[Return of the micro-politics again — how dare this mere practitioner criticise a doctoral student at a well-known HEI, let alone a woman of colour! It is so obvious to T what happened, even though she wasn't there]

C. She was so nervous and under confident and felt impostor syndrome

[What happened to the complaint? Was it upheld? Did she have to withdraw?]

T. He missed learning so much, from you as a budding educational researcher and from the community. However she realised that she was [also] tired about discussing racial equity 'in front of a bunch of white folx who claim to do equity RPP' [She got a cool reception from the others?]

T. 'I'm telling this story is an obvious example of whiteness at work when this random conference attendee at my table starts coming for me... This white woman just assumed that the story that I had told was about me or not you'. She said I was too aggressive and too angry and needed to look at how I was presenting myself to work in good partnership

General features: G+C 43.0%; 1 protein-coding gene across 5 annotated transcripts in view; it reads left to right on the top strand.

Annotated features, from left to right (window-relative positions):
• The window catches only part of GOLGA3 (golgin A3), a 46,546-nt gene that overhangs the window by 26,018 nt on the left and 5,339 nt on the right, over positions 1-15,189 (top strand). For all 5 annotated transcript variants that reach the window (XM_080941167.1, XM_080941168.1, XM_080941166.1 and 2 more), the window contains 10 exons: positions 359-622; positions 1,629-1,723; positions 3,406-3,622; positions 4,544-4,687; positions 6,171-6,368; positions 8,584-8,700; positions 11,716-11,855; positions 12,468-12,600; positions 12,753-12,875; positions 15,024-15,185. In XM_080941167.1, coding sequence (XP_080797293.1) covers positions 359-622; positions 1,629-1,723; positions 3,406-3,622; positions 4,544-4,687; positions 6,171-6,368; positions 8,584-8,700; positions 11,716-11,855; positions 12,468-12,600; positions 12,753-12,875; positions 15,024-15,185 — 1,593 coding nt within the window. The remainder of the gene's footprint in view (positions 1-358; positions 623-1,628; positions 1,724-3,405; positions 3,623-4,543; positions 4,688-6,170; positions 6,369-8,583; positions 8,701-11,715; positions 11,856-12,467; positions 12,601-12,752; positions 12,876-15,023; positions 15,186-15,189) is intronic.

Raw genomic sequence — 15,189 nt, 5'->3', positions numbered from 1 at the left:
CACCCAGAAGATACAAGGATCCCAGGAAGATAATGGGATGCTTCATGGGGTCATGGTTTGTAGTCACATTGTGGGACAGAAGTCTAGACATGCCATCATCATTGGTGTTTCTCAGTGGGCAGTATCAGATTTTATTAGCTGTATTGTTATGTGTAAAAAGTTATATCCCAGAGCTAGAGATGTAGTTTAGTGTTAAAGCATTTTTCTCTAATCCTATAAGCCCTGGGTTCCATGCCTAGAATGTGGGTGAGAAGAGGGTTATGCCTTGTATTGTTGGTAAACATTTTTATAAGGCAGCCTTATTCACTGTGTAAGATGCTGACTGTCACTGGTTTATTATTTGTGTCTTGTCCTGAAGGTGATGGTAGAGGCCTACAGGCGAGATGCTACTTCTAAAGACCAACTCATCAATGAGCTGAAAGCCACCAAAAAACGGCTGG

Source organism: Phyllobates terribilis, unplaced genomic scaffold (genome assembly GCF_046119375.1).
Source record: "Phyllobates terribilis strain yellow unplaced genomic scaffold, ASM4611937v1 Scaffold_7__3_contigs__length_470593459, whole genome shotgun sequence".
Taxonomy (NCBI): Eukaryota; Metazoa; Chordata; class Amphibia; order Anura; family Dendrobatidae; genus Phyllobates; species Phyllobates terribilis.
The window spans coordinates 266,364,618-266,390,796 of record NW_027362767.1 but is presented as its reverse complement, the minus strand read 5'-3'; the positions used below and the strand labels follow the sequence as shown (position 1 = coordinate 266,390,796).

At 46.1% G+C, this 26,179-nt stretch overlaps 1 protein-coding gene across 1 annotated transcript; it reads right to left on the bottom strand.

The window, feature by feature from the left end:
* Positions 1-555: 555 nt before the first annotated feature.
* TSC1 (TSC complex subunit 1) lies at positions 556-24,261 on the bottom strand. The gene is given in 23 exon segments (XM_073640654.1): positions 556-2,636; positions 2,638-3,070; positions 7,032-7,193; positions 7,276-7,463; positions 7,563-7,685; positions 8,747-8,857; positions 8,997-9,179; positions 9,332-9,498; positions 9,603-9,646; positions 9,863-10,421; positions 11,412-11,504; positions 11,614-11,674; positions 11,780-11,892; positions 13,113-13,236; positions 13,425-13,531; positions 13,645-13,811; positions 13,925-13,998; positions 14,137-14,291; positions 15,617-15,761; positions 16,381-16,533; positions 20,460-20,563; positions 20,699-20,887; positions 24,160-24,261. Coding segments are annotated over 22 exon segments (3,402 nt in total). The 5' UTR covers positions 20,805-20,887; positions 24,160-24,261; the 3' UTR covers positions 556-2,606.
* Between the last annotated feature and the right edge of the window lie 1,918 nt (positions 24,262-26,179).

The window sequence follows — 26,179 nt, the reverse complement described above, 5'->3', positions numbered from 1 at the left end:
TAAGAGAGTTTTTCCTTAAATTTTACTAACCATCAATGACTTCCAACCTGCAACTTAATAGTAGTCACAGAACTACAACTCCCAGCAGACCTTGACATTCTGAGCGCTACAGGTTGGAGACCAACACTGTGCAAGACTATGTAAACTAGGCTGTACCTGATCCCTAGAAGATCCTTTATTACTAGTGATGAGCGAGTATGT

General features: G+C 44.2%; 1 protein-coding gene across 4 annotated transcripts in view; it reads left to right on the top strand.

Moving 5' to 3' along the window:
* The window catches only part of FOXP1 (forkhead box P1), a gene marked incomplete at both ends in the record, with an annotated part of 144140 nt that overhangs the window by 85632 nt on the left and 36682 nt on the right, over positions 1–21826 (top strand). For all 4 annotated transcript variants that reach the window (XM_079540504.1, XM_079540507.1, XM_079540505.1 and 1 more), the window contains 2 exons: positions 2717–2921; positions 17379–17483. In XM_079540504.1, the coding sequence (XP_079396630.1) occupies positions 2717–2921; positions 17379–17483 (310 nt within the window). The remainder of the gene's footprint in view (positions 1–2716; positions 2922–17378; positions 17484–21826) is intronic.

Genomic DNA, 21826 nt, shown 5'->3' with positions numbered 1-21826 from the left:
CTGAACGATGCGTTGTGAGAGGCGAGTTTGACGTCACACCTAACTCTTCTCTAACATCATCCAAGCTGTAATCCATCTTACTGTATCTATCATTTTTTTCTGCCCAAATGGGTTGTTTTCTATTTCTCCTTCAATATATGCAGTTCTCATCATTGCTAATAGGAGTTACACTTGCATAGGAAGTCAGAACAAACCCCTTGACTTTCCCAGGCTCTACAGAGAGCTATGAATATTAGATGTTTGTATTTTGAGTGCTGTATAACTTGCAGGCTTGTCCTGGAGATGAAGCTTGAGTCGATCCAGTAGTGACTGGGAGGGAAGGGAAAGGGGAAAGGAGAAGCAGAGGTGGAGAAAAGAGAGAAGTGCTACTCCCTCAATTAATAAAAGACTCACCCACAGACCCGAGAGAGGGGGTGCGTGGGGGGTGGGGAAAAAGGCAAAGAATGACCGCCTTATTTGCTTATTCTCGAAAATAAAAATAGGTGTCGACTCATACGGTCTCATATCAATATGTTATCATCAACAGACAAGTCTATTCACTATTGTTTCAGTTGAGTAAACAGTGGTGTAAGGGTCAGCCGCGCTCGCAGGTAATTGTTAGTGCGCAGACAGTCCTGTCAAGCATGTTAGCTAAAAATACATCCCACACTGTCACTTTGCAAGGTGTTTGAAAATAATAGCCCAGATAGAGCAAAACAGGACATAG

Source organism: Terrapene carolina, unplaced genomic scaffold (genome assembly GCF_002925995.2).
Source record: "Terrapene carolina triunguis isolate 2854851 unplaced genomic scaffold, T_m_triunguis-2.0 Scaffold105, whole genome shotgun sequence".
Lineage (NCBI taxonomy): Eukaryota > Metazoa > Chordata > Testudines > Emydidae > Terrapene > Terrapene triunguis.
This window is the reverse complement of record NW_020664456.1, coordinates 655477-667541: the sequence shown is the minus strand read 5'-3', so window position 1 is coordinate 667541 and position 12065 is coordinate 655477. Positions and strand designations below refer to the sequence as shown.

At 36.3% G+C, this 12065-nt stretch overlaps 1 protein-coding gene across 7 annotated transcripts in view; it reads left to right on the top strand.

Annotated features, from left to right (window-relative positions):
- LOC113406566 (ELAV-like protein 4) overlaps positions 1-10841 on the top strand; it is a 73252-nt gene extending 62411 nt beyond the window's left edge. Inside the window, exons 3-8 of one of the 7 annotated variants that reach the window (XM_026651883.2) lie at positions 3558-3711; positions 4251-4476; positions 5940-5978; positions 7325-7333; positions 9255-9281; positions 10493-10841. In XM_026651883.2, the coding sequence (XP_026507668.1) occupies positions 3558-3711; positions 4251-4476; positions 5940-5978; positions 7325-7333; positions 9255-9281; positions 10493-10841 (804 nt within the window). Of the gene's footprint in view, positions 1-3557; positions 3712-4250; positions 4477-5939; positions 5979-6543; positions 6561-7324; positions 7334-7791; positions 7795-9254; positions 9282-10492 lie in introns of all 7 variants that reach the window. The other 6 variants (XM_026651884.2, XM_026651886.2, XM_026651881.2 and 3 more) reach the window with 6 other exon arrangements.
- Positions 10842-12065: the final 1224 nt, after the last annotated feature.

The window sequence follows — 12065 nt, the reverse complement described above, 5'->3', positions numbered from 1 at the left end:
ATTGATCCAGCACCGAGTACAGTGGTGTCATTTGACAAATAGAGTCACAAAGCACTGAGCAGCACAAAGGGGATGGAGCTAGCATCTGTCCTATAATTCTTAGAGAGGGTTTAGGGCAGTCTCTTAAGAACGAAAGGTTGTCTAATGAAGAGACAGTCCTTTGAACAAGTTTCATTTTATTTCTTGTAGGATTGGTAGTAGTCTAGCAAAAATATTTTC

C. 'Not only did she make assumptions about who the story was about, but she called you – a black woman – "aggressive" and "angry"? That's literally by the book misogynoir!'

T "Eyeroll" [a microaggression?]  Yep... She told her that the stories about a colleague said there was a problem, that this woman assumed that she was angry just because she was black where she had given no evidence that the incident arose because she was aggressive and angry either in the actual story or in her 'calm and professional retelling' [any nonverbals?] , and said that the two words were 'profoundly racist sexist and stereotypical' ... She got red in the face, got visibly upset and started yelling and said being kind and understanding in RPP was important. She rolled her eyes [wrong this time?] and left. The whole episode was an occasion demonstrating 'micro-assault' when they were supposed to be doing equity. They were denigrating and attacking women of colour who were speaking up for those of the same communities.